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Fitch Maintains Germany at AAA, Outlook Stable

Fitch Maintains Germany at AAA, Outlook Stable
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Fitch Ratings maintained Germany's AAA rating and reaffirmed a stable outlook Wednesday.

"The affirmation reflects Germany's longstanding credit strengths and robust economic performance over the past two years," said the ratings agency in a statement. "Against the background of fragile global recovery and the intensification of the eurozone crisis, Germany has recorded strong GDP growth and a declining trend in unemployment, partly as a result of previous structural reforms."

Fitch cited record-low unemployment, strong export-driven growth and accomodative ECB policy as reasons for maintaining Germany's AAA rating. Also, the firm said low yields due to capital inflows make Germany's long-term funding costs manageable.

"Furthermore, Germany has a strong net external creditor position and a large, albeit gradually declining, current account surplus," said the firm.

However, Fitch also pointed out some troublesome areas for Germany. First, the firm said bank profitability remains low as credit growth in the Eurozone slows, which could make it difficult for German banks to raise new capital. Thus, if the banks fail to meet Basel III standards, Germany may be liable to inject liquidity. With low profitability and increasing risks to funding in the Eurozone, this could be a sticking point for Germany's AAA rating.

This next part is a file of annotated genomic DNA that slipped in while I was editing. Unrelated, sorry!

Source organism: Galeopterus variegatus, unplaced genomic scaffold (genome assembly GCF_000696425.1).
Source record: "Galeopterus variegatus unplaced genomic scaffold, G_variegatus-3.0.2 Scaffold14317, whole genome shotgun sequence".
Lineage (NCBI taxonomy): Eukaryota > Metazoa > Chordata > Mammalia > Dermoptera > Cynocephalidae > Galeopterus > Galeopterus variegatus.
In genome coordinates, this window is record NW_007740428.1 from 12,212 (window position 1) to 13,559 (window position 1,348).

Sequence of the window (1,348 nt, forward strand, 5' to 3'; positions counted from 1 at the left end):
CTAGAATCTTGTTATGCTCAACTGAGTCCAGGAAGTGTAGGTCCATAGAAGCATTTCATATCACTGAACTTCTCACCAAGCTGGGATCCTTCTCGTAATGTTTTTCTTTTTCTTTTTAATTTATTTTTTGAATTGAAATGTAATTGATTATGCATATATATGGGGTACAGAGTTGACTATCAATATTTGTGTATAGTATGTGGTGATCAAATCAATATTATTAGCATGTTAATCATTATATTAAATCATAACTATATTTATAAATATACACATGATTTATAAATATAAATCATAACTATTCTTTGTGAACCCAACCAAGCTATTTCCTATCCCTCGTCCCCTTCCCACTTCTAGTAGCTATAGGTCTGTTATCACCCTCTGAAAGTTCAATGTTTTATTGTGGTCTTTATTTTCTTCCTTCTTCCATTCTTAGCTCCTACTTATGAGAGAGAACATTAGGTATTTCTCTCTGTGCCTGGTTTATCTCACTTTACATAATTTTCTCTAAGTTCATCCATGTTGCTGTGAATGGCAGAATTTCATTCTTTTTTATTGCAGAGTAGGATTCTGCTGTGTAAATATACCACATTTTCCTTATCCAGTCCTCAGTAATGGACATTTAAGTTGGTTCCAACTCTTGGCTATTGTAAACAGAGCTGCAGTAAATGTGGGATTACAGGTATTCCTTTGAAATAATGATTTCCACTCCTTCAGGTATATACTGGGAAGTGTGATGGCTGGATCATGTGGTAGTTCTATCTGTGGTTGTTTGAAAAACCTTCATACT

"Following the pledge of 100 billion euros to recapitalise the Spanish banking sector, Fitch considers the likelihood of disbursing all of the EFSF's 440 billion euro lending capacity to have risen significantly. Given Germany's maximum guarantee of 211 billion euros, this would translate into a 7 percentage point increase in the gross debt-to-GDP ratio," added Fitch.

One other concern Fitch noted about Germany is the nation's exposure to peripheral bonds. This risk remains even though, since mid-2008, German banks' exposure to all Eurozone members has fallen by 30 percent and exposure specifically to Greece, Italy, Spain and Portugal has fallen by 44 percent, according to Fitch.

"Despite this fast pace of deleveraging, the quality of the remaining assets may well deteriorate further as the recession deepens in the periphery," said Fitch.

Thus, Germany may have to recapitalize its banks if asset values fall further, putting strains on its debt levels and potentially its credit rating.

The full text of the release can be found here.

Posted-In: News Bonds Reiteration Forex Global Econ #s Economics Hot Best of Benzinga


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